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Anxiety and Choking Sensations

Wendy M Yoder, Ph.D.
Anxiety and Choking Sensations

Those struggling with anxiety often have one fear in the back of their mind that won't go away. One fear that makes it hard for them to manage their anxiety or feel fully calm and content even when they're able to control their anxiety attacks. That fear is that their anxiety is really hiding something more serious. They fear that the doctors may be wrong, and that there is a hidden danger inside of their body right now that is causing them to feel these physical symptoms.

Nowhere is that fear more apparent than when someone with anxiety feelings like they're choking. Choking sensations are a very real problem for those dealing with anxiety - especially anxiety attacks - and can contribute to this feeling like danger is present at any moment.

Choking Sensations and Disease or Illness

There are absolutely some health issues that can cause you to feel like you're choking. Gastroesophageal reflux disease is one of the most common, often leading to significant discomfort and similar symptoms to some anxiety disorders.

But health is not often the cause of choking sensations. Often the real problem is anxiety, especially if you're prone to other common anxiety symptoms. 

What Causes the Choking Sensation?

Choking is one of the stranger anxiety symptoms, and there is little medical reason to recognize why this choking occurs. Hyperventilation does not appear to cause choking. Anxiety itself doesn't seem to cause it either. There is nothing wrong with the throat during an anxiety attack. In terms of physical causes, it is a bit of a mystery.

But there is no denying the link between choking sensations and anxiety. It's a problem that has affected millions of anxiety sufferers for decades, and continues to be one of the more stressful and disruptive symptoms of an anxiety disorder. While there is no physical change that causes this choking feeling, there are many reasons that this "choking" sensation may occur:

Obviously choking can be dangerous, but when you simply have a choking sensation caused by anxiety, it is almost entirely harmless. It's always a good idea to stop trying to swallow food if you're in the middle of an anxiety attack (to ensure that your fast breathing doesn't cause you to breathe in too quickly and actually choke), but if it's simply a sensation that in almost every case it's entirely meaningless and not at all dangerous.

The Feeling That Something is Wrong

It's important to remember that one of the main symptoms of a panic attack - something that affects millions of Americans and millions more around the globe - is a feeling of doom, as though something is terribly wrong. So during a panic attack, you may start to worry about your ability to swallow the moment you start panicking, and if you have any difficulty at all, that difficulty will translate into fear that you are about to choke. All of those reactions are natural and are simply the result of your anxiety disorder.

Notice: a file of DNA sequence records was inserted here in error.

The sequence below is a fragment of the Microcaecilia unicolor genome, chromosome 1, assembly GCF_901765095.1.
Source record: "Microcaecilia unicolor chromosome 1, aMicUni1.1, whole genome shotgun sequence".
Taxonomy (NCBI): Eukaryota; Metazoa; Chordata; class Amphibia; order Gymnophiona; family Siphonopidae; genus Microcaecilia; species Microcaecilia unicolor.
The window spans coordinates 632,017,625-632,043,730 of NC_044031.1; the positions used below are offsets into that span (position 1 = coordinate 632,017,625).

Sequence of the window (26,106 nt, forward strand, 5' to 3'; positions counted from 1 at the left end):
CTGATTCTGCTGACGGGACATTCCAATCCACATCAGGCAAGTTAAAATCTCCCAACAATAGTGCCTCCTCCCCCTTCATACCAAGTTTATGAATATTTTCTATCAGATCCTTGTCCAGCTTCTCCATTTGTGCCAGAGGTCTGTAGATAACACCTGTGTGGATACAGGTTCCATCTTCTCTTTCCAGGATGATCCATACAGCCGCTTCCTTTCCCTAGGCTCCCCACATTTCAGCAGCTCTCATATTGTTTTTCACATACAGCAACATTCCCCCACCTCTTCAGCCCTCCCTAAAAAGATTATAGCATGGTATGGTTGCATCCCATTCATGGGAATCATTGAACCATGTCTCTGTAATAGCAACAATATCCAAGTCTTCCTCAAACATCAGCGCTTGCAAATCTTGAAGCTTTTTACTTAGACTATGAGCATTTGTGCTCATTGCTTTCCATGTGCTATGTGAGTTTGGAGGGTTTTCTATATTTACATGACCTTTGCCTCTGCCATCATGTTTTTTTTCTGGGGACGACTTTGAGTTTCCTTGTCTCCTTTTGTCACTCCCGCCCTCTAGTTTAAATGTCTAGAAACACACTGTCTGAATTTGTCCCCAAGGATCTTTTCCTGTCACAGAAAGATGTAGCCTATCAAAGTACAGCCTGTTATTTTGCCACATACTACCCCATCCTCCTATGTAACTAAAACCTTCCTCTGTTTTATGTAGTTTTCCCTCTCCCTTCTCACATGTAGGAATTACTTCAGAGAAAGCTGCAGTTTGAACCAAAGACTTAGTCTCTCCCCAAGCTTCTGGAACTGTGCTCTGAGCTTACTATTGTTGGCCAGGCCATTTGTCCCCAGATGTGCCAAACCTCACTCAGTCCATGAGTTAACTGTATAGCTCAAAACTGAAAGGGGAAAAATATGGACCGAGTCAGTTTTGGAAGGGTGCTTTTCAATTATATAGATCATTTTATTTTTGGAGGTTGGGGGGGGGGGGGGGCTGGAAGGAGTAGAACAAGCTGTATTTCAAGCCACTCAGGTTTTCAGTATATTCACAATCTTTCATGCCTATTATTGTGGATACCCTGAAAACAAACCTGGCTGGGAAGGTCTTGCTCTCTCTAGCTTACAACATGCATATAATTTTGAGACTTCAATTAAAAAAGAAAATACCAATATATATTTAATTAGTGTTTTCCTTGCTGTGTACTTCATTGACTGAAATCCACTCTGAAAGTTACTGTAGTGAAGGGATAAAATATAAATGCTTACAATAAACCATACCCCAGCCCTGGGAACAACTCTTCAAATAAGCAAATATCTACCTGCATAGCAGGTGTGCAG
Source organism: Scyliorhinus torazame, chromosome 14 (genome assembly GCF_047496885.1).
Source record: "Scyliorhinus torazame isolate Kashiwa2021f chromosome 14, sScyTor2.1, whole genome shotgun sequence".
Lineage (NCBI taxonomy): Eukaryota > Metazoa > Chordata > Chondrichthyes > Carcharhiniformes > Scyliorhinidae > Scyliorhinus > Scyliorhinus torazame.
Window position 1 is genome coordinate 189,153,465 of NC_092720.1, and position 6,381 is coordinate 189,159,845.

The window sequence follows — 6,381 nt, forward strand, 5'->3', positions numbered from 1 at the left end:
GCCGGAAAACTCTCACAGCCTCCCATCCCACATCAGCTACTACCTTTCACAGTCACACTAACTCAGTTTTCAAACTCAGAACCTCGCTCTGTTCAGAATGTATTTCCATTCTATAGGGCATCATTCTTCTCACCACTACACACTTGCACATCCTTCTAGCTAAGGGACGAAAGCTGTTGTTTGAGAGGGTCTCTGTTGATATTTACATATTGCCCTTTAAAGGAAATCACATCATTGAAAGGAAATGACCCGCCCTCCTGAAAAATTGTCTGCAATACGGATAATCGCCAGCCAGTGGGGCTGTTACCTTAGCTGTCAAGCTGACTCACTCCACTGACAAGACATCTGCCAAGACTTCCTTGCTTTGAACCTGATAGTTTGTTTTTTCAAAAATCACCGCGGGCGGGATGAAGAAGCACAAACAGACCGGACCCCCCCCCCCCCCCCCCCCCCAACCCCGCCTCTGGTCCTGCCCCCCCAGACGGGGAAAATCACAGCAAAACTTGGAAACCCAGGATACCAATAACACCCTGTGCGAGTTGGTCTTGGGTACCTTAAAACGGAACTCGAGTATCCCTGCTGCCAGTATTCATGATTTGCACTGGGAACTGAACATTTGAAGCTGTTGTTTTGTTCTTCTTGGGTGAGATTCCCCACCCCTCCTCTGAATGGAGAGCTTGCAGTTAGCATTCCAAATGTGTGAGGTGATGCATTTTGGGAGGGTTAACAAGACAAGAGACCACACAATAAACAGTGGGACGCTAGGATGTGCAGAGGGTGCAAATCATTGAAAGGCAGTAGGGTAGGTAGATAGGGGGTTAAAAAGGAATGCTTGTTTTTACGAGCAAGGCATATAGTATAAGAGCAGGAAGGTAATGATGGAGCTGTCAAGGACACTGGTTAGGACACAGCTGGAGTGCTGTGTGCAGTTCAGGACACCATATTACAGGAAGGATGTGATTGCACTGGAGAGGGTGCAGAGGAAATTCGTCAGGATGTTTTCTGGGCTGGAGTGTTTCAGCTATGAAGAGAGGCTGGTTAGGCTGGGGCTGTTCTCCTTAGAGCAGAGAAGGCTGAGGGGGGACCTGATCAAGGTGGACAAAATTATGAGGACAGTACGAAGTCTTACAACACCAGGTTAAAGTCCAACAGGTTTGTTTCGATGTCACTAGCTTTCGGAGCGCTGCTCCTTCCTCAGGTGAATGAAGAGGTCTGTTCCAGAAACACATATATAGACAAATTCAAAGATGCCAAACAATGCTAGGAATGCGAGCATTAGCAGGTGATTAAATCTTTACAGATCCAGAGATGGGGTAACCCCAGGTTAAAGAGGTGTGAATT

How to Decrease The Choking Sensation

Trouble swallowing is an issue that is a bit hard to stop in the moment, because for swallowing to go back to normal you need to think less about the action. It needs to become an automatic process again, and unfortunately trying to "cure" the choking feeling is only going to make you think about the action more.

You can help by simply breathing. Remember, if you were actually choking, breathing would be impossible. You simply cannot breathe if something is caught in your throat, so the act of breathing should prove to your mind that you're not choking and make it a bit easier to relax. Don't concern yourself too much if you find yourself having trouble swallowing. That's natural when you're paying this much attention to your throat sensations.

If you can drink small gulps of water, that can help as well. If something were caught in your throat, you wouldn't be able to drink any water. If something is caught in your esophagus, water will push it down. If you still feel the choking sensation, that should be a clear indicator that nothing is really in your throat.

You should also try distracting yourself. Distractions are the key to your brain regaining control over your swallowing mechanism. The less you think about swallowing, the more your body will start swallowing as normal. Anything can be a distraction:

It's not possible to tell yourself not to think about something. In order to do that, you'd have to keep reminding yourself what not to think about, and you'll think about it more. But you can distract yourself so that you don't have an opportunity to think about swallowing as much, because you're paying too much attention to other things. Give yourself a healthy distraction to take your mind off of your swallowing reflex and the choking sensations should return to normal.

Still, these are only temporary. If you have anxiety attacks, you'll still experience choking sensations as a result. You need to learn how to stop your panic and anxiety attacks if you want to stop this feeling of choking.

You should always start by seeing a doctor at least once. Even though anxiety is likely to be the cause of your choking sensation, a doctor's visit can control some of your anxiety before you start the treatment process. However, make sure that you're going to start a treatment. Going to the doctor is not enough, and if your anxiety gets out of control, you'll find ways to convince yourself the doctor is wrong.

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